Sunday, June 09, 2002

i know that ashtanga yoga is a somewhat controversial subject. those who love it, adore it; those who dislike it, loathe it. it seems to attract a lot of intense feeling either way. . .

i myself struggle just to understand it, so i really can't say i had too much feeling about it. i was pretty neutral on it. still, many of its admirers urge me to try it. they say that it is the most complete and freeing yoga system, one that brings great strength, grace and peace of mind to the regular practitioner.

i have taken two or three classes, that kind of lead you through the first part of the beginning ashtanga sequence, or "primary series." i never found a good presentation of this yoga system there, though.

but when the famous teacher christopher hildebrandt, formerly of jivamukti, offered an ashtanga workshop at yoga people, i thought i would take it. he can do all the fancy yoga tricks and is also said to have a beautiful presentation of the ashtanga philosophy. so i took this workshop this morning.

ashtanga detractors -- and they are many and vociferous -- will tell you that the system is no more than a way for young, lithe, former modern dancers to destroy their knees and develop a dubious worship of an aged guru. i have heard all these pat criticisms before, but went with an open mind.

christopher hildebrandt is himself an attractive person, with a great smile, and a soft voice. his calmness and physique certainly are noteworthy. his sanskrit appears to be excellent. there's no doubt he is in complete command of the ashtanga system and an expert teacher of the style. however, he did not at any time explain the system, discuss p. jois, or outline any method overall.

he asked the class at the beginning what we wanted from the workshop. one of the answers was "grace, gracefulness, not only in the physicality, but outside class as well." i thought this was a beautiful intention. and one, that i must sadly say, went without being met.

with all due respect, i have to say that i left his workshop today more convinced that ashtanga's detractors have a serious point. while hildebrandt did ask at the beginning if anyone had any injuries, he showed no modifications for those afflicted. when he discussed those injuries he did actually say that if you felt "just muscle pain" you should breathe through it and continue with the pose. while he asked if people had questions after every two or three asanas, he took a tone that i could only call patronizing, if not outright mocking, to those who dared ask any. and rather than truly explain, his first response, after wryly smiling at the questioner, raising his eyebrows, and offering a loud "hmmmm. . ." would be to say, "guruji [p. jois] gives us the sequence this way."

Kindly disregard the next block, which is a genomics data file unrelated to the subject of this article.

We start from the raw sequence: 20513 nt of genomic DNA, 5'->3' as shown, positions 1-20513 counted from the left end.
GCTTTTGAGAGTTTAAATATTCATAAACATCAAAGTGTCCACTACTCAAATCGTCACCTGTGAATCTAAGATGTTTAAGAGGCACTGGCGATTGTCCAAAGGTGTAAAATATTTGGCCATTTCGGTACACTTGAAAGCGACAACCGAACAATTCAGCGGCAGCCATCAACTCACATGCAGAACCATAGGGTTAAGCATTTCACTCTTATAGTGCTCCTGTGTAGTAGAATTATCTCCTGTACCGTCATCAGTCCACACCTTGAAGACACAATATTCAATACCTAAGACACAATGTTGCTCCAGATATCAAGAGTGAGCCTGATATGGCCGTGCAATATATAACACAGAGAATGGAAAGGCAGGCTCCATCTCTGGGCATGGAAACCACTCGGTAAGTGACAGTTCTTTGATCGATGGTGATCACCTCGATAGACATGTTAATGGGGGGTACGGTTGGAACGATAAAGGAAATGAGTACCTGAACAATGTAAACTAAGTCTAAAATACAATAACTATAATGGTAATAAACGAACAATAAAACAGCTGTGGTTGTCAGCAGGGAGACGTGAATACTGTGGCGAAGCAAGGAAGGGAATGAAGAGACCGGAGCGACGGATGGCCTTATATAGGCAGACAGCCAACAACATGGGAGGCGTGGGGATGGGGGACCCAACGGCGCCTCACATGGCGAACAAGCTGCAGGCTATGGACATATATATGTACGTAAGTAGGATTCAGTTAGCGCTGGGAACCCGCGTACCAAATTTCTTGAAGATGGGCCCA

for example, before doing seated forward fold (paschimottanasana), it's common for people in several yoga systems to adjust their seats, by literally rearranging their hips on the floor so they sit a little more flat and even. hildebrandt didn't mention this; when one woman asked about doing it, he shot her a narrowed look and somewhat icily offered that in ashtanga there is no movement without breath, and that in the seqence there was no breath for that movement. further, that this wasn't part of guruji's sequence and that extraneous movements were to be avoided.

then he discussed the horrors of breathing. as hildebrandt coldly explained, according to patanjali, breathing is a hindrance. one of the goals of yoga was to breathe less, to place more movement into longer breaths. he gave the example of famous yogis who are buried alive and don't need to breathe for long periods of time. "the goal of yoga, patanjali tells us, is samadhi, in which we don't need to breathe." i have to say hildebrandt lost me for good right there. i felt so sorry for the poor woman who had dared to inquire about such a simple matter. all he had to say to her here was a gentle, "in ashtanga we generally don't feel it's necessary."

look, i'm not going to go on and on with this. maybe hildebrandt wasn't in the greatest mood. maybe i wasn't in a receptive moment. maybe hildebrandt's personal style just clashes violently with mine; i'm not going to down his yoga. but this class was unfriendly, unexplanatory, and taught ashtanga as if it were nothing but a fancy system of calisthenics. i left that class having done some scary poses without much guidance, and in a truly terrible mood. in short, i was one grumpy ashtangi!

i'm not convinced that ashtanga is without worth; i will just continue to say that i have yet to meet a teacher who can communicate its stated promise. and to be fair to hildebrandt, he gives an excellent shoulderstand (salamba sarvangasana) adjustment, perhaps the best i've ever had. but i doubt you'll see me in his 6 a.m. mysore classes any time soon. . .

posted by fortune | 1:37 PM | top | link to this | email this: | links to this post | | 0 comments

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